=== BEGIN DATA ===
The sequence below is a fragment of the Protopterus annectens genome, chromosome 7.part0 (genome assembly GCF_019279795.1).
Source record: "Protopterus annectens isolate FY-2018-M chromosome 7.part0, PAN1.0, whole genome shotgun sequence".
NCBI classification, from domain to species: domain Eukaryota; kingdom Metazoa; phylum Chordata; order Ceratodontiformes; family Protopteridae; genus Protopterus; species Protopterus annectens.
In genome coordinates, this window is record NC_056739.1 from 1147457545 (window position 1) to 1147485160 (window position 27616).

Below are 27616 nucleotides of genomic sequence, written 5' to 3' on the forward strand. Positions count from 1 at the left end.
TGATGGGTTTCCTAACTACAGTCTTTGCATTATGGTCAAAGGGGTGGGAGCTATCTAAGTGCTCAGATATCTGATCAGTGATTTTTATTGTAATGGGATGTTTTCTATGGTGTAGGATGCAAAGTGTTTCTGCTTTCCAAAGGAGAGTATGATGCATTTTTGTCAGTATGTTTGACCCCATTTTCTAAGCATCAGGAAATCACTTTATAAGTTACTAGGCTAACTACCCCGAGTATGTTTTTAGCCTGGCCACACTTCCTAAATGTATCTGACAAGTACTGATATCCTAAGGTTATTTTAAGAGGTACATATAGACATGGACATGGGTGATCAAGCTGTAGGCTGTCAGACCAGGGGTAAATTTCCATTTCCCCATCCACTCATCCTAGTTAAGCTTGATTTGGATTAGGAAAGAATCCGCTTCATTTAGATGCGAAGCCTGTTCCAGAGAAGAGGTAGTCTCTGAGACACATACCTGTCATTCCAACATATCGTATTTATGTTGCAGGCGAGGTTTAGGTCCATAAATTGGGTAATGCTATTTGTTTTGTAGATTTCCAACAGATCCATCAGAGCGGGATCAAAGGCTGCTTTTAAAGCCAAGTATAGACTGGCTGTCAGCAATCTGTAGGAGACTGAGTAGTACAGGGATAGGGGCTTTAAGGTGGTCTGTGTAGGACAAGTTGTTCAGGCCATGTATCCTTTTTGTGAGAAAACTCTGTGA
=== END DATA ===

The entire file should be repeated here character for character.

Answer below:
The sequence below is a fragment of the Protopterus annectens genome, chromosome 7.part0 (genome assembly GCF_019279795.1).
Source record: "Protopterus annectens isolate FY-2018-M chromosome 7.part0, PAN1.0, whole genome shotgun sequence".
NCBI classification, from domain to species: domain Eukaryota; kingdom Metazoa; phylum Chordata; order Ceratodontiformes; family Protopteridae; genus Protopterus; species Protopterus annectens.
In genome coordinates, this window is record NC_056739.1 from 1147457545 (window position 1) to 1147485160 (window position 27616).

Below are 27616 nucleotides of genomic sequence, written 5' to 3' on the forward strand. Positions count from 1 at the left end.
TGATGGGTTTCCTAACTACAGTCTTTGCATTATGGTCAAAGGGGTGGGAGCTATCTAAGTGCTCAGATATCTGATCAGTGATTTTTATTGTAATGGGATGTTTTCTATGGTGTAGGATGCAAAGTGTTTCTGCTTTCCAAAGGAGAGTATGATGCATTTTTGTCAGTATGTTTGACCCCATTTTCTAAGCATCAGGAAATCACTTTATAAGTTACTAGGCTAACTACCCCGAGTATGTTTTTAGCCTGGCCACACTTCCTAAATGTATCTGACAAGTACTGATATCCTAAGGTTATTTTAAGAGGTACATATAGACATGGACATGGGTGATCAAGCTGTAGGCTGTCAGACCAGGGGTAAATTTCCATTTCCCCATCCACTCATCCTAGTTAAGCTTGATTTGGATTAGGAAAGAATCCGCTTCATTTAGATGCGAAGCCTGTTCCAGAGAAGAGGTAGTCTCTGAGACACATACCTGTCATTCCAACATATCGTATTTATGTTGCAGGCGAGGTTTAGGTCCATAAATTGGGTAATGCTATTTGTTTTGTAGATTTCCAACAGATCCATCAGAGCGGGATCAAAGGCTGCTTTTAAAGCCAAGTATAGACTGGCTGTCAGCAATCTGTAGGAGACTGAGTAGTACAGGGATAGGGGCTTTAAGGTGGTCTGTGTAGGACAAGTTGTTCAGGCCATGTATCCTTTTTGTGAGAAAACTCTGTGA